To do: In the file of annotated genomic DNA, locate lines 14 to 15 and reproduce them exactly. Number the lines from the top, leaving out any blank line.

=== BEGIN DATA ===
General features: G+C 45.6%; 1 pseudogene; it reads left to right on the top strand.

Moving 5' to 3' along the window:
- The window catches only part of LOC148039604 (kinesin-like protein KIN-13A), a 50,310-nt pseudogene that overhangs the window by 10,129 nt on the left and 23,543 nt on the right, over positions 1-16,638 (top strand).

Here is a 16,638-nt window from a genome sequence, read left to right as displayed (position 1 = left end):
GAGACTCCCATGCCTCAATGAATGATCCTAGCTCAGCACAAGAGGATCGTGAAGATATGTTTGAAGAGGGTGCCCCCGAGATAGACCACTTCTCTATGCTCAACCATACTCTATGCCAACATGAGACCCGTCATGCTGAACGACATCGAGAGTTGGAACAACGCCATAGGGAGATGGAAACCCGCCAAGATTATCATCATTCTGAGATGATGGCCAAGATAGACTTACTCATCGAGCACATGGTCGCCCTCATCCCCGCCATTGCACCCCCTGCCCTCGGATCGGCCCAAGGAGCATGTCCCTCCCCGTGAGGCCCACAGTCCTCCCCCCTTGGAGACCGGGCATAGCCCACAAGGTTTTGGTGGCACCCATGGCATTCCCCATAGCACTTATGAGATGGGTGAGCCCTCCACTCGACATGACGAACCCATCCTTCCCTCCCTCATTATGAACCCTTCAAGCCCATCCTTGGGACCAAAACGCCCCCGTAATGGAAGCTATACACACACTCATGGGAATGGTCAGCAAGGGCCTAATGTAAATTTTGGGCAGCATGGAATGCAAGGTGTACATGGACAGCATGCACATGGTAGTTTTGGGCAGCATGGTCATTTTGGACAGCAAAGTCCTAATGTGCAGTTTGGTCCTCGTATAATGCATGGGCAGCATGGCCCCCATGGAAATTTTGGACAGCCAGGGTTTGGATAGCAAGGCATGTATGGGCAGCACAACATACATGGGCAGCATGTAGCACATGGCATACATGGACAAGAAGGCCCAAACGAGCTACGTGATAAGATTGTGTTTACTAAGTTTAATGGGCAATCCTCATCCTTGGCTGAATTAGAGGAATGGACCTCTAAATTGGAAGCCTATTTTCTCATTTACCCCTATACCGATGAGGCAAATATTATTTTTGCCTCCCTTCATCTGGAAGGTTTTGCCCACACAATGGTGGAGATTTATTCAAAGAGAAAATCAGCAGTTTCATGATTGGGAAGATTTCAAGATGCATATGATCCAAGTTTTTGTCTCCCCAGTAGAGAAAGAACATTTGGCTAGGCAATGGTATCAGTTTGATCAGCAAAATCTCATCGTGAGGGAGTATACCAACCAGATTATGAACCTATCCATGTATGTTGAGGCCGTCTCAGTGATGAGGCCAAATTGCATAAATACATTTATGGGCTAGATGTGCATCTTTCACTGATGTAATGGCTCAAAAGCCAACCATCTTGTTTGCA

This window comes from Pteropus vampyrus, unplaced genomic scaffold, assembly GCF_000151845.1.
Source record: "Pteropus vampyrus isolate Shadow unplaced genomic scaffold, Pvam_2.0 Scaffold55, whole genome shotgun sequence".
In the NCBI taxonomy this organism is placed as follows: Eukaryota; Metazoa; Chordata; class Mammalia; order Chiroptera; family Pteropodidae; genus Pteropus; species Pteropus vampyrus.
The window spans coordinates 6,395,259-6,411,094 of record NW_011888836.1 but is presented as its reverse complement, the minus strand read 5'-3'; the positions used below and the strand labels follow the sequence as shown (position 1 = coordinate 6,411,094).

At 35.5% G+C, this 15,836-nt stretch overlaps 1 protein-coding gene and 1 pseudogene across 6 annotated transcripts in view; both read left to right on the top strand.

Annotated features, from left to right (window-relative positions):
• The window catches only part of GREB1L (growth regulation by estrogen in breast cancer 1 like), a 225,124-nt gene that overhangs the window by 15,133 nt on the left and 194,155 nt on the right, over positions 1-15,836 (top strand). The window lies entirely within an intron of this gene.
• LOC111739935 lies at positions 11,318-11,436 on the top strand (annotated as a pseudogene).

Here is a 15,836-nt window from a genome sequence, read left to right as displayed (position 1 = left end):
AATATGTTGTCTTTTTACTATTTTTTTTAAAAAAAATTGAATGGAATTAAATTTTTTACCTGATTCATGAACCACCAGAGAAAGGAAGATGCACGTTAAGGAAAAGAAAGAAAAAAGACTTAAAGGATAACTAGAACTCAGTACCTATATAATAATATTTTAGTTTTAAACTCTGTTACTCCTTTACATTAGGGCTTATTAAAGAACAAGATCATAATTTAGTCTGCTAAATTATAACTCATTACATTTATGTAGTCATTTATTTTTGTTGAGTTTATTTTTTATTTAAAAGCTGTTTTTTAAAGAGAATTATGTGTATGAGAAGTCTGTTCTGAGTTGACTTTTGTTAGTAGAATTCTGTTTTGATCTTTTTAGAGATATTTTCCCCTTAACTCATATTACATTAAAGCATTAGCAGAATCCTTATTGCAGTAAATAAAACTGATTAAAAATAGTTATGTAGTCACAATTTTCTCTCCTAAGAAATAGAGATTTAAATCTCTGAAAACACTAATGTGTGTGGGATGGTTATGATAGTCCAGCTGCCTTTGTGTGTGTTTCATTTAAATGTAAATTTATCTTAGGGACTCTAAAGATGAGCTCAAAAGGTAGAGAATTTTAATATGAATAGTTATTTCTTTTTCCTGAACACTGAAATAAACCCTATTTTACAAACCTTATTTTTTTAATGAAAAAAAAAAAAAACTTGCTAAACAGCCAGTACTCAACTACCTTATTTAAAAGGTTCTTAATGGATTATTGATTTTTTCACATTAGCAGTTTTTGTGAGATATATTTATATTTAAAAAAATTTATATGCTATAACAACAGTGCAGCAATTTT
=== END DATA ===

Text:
Here is a 15,836-nt window from a genome sequence, read left to right as displayed (position 1 = left end):
AATATGTTGTCTTTTTACTATTTTTTTTAAAAAAAATTGAATGGAATTAAATTTTTTACCTGATTCATGAACCACCAGAGAAAGGAAGATGCACGTTAAGGAAAAGAAAGAAAAAAGACTTAAAGGATAACTAGAACTCAGTACCTATATAATAATATTTTAGTTTTAAACTCTGTTACTCCTTTACATTAGGGCTTATTAAAGAACAAGATCATAATTTAGTCTGCTAAATTATAACTCATTACATTTATGTAGTCATTTATTTTTGTTGAGTTTATTTTTTATTTAAAAGCTGTTTTTTAAAGAGAATTATGTGTATGAGAAGTCTGTTCTGAGTTGACTTTTGTTAGTAGAATTCTGTTTTGATCTTTTTAGAGATATTTTCCCCTTAACTCATATTACATTAAAGCATTAGCAGAATCCTTATTGCAGTAAATAAAACTGATTAAAAATAGTTATGTAGTCACAATTTTCTCTCCTAAGAAATAGAGATTTAAATCTCTGAAAACACTAATGTGTGTGGGATGGTTATGATAGTCCAGCTGCCTTTGTGTGTGTTTCATTTAAATGTAAATTTATCTTAGGGACTCTAAAGATGAGCTCAAAAGGTAGAGAATTTTAATATGAATAGTTATTTCTTTTTCCTGAACACTGAAATAAACCCTATTTTACAAACCTTATTTTTTTAATGAAAAAAAAAAAAAACTTGCTAAACAGCCAGTACTCAACTACCTTATTTAAAAGGTTCTTAATGGATTATTGATTTTTTCACATTAGCAGTTTTTGTGAGATATATTTATATTTAAAAAAATTTATATGCTATAACAACAGTGCAGCAATTTT